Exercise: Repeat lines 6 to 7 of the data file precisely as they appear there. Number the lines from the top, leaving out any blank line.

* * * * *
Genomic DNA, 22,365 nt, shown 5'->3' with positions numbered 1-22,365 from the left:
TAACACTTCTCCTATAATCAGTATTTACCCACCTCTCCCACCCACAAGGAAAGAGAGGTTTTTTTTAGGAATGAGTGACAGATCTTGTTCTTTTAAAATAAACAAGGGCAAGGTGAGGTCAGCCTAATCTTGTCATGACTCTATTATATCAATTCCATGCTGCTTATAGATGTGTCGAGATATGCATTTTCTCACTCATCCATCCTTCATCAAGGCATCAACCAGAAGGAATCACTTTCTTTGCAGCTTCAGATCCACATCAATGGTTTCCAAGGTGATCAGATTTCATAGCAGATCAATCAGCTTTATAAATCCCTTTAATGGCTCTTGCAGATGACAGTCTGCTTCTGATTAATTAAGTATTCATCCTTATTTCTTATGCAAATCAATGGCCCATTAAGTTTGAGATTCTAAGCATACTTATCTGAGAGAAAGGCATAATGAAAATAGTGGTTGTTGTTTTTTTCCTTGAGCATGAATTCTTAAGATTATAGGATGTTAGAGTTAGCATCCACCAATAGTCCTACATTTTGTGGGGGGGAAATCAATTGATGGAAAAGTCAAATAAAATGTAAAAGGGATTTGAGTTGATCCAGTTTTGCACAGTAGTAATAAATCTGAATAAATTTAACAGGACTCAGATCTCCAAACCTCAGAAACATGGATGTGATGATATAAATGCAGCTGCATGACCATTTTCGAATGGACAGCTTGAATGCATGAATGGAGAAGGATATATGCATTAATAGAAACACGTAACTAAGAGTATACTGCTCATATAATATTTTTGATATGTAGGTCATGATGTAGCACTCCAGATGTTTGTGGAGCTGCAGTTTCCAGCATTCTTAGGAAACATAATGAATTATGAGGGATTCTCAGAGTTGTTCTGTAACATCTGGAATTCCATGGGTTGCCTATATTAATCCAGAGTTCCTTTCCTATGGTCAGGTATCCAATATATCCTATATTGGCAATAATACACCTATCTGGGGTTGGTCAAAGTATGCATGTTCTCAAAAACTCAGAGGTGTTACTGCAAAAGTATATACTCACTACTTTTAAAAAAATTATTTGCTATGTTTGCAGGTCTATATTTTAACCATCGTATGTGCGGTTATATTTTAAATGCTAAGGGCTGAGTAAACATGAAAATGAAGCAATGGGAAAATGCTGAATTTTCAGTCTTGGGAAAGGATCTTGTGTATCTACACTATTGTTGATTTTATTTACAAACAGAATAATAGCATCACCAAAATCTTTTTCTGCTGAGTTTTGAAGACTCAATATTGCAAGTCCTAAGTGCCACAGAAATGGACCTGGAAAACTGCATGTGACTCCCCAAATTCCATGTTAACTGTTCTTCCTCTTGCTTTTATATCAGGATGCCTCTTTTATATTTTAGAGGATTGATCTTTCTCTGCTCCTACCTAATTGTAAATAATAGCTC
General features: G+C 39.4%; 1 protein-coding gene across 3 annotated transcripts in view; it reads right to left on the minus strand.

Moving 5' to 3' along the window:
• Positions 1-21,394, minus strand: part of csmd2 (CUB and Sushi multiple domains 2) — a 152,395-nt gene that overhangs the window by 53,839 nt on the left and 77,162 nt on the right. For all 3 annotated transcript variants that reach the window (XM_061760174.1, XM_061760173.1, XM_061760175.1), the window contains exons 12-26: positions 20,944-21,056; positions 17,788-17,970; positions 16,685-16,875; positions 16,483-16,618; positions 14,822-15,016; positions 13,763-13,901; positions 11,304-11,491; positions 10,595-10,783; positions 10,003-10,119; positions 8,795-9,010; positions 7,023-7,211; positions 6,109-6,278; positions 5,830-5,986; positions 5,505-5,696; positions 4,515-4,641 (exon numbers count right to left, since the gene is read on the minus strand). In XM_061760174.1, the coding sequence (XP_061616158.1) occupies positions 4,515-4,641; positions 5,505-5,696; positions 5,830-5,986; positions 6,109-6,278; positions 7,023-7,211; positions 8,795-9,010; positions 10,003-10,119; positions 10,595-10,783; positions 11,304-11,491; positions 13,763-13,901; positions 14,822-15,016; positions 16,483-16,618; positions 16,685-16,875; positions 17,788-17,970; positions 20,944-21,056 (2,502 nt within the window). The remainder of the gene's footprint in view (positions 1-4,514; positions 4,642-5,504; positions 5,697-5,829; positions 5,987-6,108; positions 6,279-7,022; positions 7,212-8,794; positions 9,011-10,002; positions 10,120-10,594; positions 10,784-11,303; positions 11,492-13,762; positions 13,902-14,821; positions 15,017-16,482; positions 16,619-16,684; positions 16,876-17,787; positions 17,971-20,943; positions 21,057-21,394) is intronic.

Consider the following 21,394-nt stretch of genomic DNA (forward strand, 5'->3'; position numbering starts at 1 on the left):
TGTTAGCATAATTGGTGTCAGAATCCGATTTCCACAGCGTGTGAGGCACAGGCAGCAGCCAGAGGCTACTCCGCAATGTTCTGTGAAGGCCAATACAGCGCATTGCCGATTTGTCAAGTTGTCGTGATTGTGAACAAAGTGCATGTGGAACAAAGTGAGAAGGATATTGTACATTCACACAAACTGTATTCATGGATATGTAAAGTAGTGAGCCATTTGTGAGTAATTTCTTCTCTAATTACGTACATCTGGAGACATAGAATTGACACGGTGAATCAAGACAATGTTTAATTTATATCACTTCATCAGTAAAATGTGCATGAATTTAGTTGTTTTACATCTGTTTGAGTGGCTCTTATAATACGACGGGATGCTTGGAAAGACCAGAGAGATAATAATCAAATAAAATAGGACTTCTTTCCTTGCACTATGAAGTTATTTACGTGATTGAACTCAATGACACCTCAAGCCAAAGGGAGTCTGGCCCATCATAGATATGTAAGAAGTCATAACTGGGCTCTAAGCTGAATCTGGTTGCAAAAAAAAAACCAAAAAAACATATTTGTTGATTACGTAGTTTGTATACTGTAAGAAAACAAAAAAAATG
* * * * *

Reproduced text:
Consider the following 21,394-nt stretch of genomic DNA (forward strand, 5'->3'; position numbering starts at 1 on the left):
TGTTAGCATAATTGGTGTCAGAATCCGATTTCCACAGCGTGTGAGGCACAGGCAGCAGCCAGAGGCTACTCCGCAATGTTCTGTGAAGGCCAATACAGCGCATTGCCGATTTGTCAAGTTGTCGTGATTGTGAACAAAGTGCATGTGGAACAAAGTGAGAAGGATATTGTACATTCACACAAACTGTATTCATGGATATGTAAAGTAGTGAGCCATTTGTGAGTAATTTCTTCTCTAATTACGTACATCTGGAGACATAGAATTGACACGGTGAATCAAGACAATGTTTAATTTATATCACTTCATCAGTAAAATGTGCATGAATTTAGTTGTTTTACATCTGTTTGAGTGGCTCTTATAATACGACGGGATGCTTGGAAAGACCAGAGAGATAATAATCAAATAAAATAGGACTTCTTTCCTTGCACTATGAAGTTATTTACGTGATTGAACTCAATGACACCTCAAGCCAAAGGGAGTCTGGCCCATCATAGATATGTAAGAAGTCATAACTGGGCTCTAAGCTGAATCTGGTTGCAAAAAAAAAACCAAAAAAACATATTTGTTGATTACGTAGTTTGTATACTGTAAGAAAACAAAAAAAATG